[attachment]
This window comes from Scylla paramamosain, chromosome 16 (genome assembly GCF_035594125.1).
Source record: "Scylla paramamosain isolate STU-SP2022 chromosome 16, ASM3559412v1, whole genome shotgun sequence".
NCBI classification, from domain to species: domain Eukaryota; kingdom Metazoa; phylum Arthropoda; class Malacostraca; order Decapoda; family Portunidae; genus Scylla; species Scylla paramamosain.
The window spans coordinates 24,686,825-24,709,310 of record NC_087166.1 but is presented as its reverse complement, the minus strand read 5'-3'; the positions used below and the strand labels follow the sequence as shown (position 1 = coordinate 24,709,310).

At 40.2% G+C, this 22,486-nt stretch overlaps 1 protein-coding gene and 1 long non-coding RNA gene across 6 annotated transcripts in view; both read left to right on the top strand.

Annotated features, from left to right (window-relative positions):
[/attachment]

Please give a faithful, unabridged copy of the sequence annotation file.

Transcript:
This window comes from Scylla paramamosain, chromosome 16 (genome assembly GCF_035594125.1).
Source record: "Scylla paramamosain isolate STU-SP2022 chromosome 16, ASM3559412v1, whole genome shotgun sequence".
NCBI classification, from domain to species: domain Eukaryota; kingdom Metazoa; phylum Arthropoda; class Malacostraca; order Decapoda; family Portunidae; genus Scylla; species Scylla paramamosain.
The window spans coordinates 24,686,825-24,709,310 of record NC_087166.1 but is presented as its reverse complement, the minus strand read 5'-3'; the positions used below and the strand labels follow the sequence as shown (position 1 = coordinate 24,709,310).

At 40.2% G+C, this 22,486-nt stretch overlaps 1 protein-coding gene and 1 long non-coding RNA gene across 6 annotated transcripts in view; both read left to right on the top strand.

Annotated features, from left to right (window-relative positions):